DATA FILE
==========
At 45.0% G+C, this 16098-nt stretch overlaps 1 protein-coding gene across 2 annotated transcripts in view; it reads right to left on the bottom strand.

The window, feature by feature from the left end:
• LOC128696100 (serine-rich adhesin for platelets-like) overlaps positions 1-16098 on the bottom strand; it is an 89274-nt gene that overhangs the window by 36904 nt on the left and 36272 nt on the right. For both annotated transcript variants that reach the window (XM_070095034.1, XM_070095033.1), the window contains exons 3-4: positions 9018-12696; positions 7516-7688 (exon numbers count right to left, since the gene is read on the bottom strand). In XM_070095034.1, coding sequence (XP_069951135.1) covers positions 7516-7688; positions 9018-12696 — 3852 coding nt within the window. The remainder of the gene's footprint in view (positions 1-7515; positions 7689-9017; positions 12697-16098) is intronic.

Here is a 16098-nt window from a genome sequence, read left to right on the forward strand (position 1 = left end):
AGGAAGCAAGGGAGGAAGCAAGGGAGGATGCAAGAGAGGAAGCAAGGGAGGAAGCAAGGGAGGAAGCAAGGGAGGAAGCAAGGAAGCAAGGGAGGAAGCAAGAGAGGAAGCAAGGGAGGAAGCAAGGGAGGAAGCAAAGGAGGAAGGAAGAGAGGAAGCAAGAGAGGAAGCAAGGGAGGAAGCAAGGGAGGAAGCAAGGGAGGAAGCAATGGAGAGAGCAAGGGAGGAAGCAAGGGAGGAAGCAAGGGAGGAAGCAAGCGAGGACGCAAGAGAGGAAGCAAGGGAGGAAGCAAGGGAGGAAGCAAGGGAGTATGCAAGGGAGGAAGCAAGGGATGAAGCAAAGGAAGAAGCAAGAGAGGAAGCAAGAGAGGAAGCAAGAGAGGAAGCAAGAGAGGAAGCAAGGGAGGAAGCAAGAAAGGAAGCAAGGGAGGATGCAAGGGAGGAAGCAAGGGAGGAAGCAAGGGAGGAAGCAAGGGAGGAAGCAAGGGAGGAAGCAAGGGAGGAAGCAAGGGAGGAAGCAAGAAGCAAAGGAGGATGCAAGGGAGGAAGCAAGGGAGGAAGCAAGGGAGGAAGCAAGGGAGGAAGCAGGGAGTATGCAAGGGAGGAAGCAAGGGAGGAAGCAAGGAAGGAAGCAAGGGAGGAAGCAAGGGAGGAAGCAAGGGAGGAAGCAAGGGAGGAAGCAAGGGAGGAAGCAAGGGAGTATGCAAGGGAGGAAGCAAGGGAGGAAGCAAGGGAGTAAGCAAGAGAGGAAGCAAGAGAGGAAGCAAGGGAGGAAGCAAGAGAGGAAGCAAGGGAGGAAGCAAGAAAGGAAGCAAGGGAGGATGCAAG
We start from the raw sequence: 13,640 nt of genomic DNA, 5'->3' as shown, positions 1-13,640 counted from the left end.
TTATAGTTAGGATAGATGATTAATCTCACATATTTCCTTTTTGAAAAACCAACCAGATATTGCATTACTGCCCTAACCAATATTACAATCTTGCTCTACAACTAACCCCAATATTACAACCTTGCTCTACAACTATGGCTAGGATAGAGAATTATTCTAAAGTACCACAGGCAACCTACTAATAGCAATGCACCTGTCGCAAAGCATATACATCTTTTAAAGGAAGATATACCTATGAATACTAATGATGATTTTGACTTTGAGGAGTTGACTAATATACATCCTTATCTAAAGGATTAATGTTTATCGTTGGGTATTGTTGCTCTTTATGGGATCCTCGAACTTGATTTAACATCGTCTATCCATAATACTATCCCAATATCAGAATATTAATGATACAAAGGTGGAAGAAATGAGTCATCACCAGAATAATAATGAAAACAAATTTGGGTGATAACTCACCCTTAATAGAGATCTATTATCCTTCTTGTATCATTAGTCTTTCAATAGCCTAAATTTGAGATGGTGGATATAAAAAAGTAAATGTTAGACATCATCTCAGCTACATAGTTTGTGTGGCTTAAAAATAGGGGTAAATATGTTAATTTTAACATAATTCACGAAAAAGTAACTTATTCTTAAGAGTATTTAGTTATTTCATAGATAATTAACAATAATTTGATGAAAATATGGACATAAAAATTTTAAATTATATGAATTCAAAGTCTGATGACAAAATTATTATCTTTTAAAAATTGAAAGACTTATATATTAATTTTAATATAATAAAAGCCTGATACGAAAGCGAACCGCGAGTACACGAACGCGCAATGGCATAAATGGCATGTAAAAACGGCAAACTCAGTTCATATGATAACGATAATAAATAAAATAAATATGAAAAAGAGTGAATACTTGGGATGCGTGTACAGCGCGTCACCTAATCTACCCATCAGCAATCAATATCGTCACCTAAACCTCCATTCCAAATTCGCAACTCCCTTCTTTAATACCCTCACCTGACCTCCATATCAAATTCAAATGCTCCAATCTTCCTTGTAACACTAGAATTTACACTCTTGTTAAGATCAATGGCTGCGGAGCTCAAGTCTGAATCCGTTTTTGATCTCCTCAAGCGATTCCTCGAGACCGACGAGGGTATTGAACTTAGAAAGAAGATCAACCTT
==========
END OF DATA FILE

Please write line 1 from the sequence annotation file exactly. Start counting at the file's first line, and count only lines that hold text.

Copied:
At 45.0% G+C, this 16098-nt stretch overlaps 1 protein-coding gene across 2 annotated transcripts in view; it reads right to left on the bottom strand.